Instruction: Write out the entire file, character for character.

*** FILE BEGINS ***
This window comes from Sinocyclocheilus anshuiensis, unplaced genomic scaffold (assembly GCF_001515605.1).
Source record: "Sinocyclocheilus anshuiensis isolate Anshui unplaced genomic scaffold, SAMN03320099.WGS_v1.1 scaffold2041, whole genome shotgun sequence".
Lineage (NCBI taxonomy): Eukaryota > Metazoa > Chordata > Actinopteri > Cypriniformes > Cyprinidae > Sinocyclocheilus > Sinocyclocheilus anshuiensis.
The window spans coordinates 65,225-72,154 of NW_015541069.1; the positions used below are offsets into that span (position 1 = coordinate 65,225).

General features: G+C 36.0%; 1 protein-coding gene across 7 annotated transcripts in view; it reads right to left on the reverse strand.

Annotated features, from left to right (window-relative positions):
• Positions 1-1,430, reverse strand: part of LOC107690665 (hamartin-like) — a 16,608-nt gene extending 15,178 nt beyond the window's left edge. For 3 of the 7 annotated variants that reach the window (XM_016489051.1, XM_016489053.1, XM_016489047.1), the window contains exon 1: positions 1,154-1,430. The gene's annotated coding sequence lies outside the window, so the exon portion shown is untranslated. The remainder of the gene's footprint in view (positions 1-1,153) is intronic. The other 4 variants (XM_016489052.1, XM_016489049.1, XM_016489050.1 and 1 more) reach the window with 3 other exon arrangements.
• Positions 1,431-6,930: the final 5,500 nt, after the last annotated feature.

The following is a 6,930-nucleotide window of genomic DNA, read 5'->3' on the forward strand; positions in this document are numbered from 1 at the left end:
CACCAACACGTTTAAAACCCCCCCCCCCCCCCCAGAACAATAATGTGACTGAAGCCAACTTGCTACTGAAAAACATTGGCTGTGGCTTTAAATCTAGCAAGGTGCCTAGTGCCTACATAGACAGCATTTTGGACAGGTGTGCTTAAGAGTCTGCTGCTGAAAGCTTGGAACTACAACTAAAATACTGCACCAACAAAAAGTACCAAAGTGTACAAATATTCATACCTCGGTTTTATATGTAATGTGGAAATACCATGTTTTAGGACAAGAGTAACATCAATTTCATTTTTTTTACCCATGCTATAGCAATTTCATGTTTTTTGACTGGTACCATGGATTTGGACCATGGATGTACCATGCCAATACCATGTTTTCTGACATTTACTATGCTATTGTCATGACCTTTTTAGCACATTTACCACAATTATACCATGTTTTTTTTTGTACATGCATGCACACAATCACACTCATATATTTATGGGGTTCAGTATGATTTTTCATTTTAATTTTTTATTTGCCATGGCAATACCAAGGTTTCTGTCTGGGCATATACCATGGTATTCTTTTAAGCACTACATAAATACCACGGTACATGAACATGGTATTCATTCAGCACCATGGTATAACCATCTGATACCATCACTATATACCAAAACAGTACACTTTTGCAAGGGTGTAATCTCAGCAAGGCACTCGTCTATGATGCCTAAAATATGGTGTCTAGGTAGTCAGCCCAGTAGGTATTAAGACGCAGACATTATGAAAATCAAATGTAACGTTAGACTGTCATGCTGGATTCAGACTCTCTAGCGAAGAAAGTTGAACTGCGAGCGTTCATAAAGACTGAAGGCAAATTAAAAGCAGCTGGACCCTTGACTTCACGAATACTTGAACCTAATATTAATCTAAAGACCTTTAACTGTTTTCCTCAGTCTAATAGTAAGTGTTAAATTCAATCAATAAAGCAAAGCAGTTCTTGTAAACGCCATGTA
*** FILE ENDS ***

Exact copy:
This window comes from Sinocyclocheilus anshuiensis, unplaced genomic scaffold (assembly GCF_001515605.1).
Source record: "Sinocyclocheilus anshuiensis isolate Anshui unplaced genomic scaffold, SAMN03320099.WGS_v1.1 scaffold2041, whole genome shotgun sequence".
Lineage (NCBI taxonomy): Eukaryota > Metazoa > Chordata > Actinopteri > Cypriniformes > Cyprinidae > Sinocyclocheilus > Sinocyclocheilus anshuiensis.
The window spans coordinates 65,225-72,154 of NW_015541069.1; the positions used below are offsets into that span (position 1 = coordinate 65,225).

General features: G+C 36.0%; 1 protein-coding gene across 7 annotated transcripts in view; it reads right to left on the reverse strand.

Annotated features, from left to right (window-relative positions):
• Positions 1-1,430, reverse strand: part of LOC107690665 (hamartin-like) — a 16,608-nt gene extending 15,178 nt beyond the window's left edge. For 3 of the 7 annotated variants that reach the window (XM_016489051.1, XM_016489053.1, XM_016489047.1), the window contains exon 1: positions 1,154-1,430. The gene's annotated coding sequence lies outside the window, so the exon portion shown is untranslated. The remainder of the gene's footprint in view (positions 1-1,153) is intronic. The other 4 variants (XM_016489052.1, XM_016489049.1, XM_016489050.1 and 1 more) reach the window with 3 other exon arrangements.
• Positions 1,431-6,930: the final 5,500 nt, after the last annotated feature.

The following is a 6,930-nucleotide window of genomic DNA, read 5'->3' on the forward strand; positions in this document are numbered from 1 at the left end:
CACCAACACGTTTAAAACCCCCCCCCCCCCCCCAGAACAATAATGTGACTGAAGCCAACTTGCTACTGAAAAACATTGGCTGTGGCTTTAAATCTAGCAAGGTGCCTAGTGCCTACATAGACAGCATTTTGGACAGGTGTGCTTAAGAGTCTGCTGCTGAAAGCTTGGAACTACAACTAAAATACTGCACCAACAAAAAGTACCAAAGTGTACAAATATTCATACCTCGGTTTTATATGTAATGTGGAAATACCATGTTTTAGGACAAGAGTAACATCAATTTCATTTTTTTTACCCATGCTATAGCAATTTCATGTTTTTTGACTGGTACCATGGATTTGGACCATGGATGTACCATGCCAATACCATGTTTTCTGACATTTACTATGCTATTGTCATGACCTTTTTAGCACATTTACCACAATTATACCATGTTTTTTTTTGTACATGCATGCACACAATCACACTCATATATTTATGGGGTTCAGTATGATTTTTCATTTTAATTTTTTATTTGCCATGGCAATACCAAGGTTTCTGTCTGGGCATATACCATGGTATTCTTTTAAGCACTACATAAATACCACGGTACATGAACATGGTATTCATTCAGCACCATGGTATAACCATCTGATACCATCACTATATACCAAAACAGTACACTTTTGCAAGGGTGTAATCTCAGCAAGGCACTCGTCTATGATGCCTAAAATATGGTGTCTAGGTAGTCAGCCCAGTAGGTATTAAGACGCAGACATTATGAAAATCAAATGTAACGTTAGACTGTCATGCTGGATTCAGACTCTCTAGCGAAGAAAGTTGAACTGCGAGCGTTCATAAAGACTGAAGGCAAATTAAAAGCAGCTGGACCCTTGACTTCACGAATACTTGAACCTAATATTAATCTAAAGACCTTTAACTGTTTTCCTCAGTCTAATAGTAAGTGTTAAATTCAATCAATAAAGCAAAGCAGTTCTTGTAAACGCCATGTA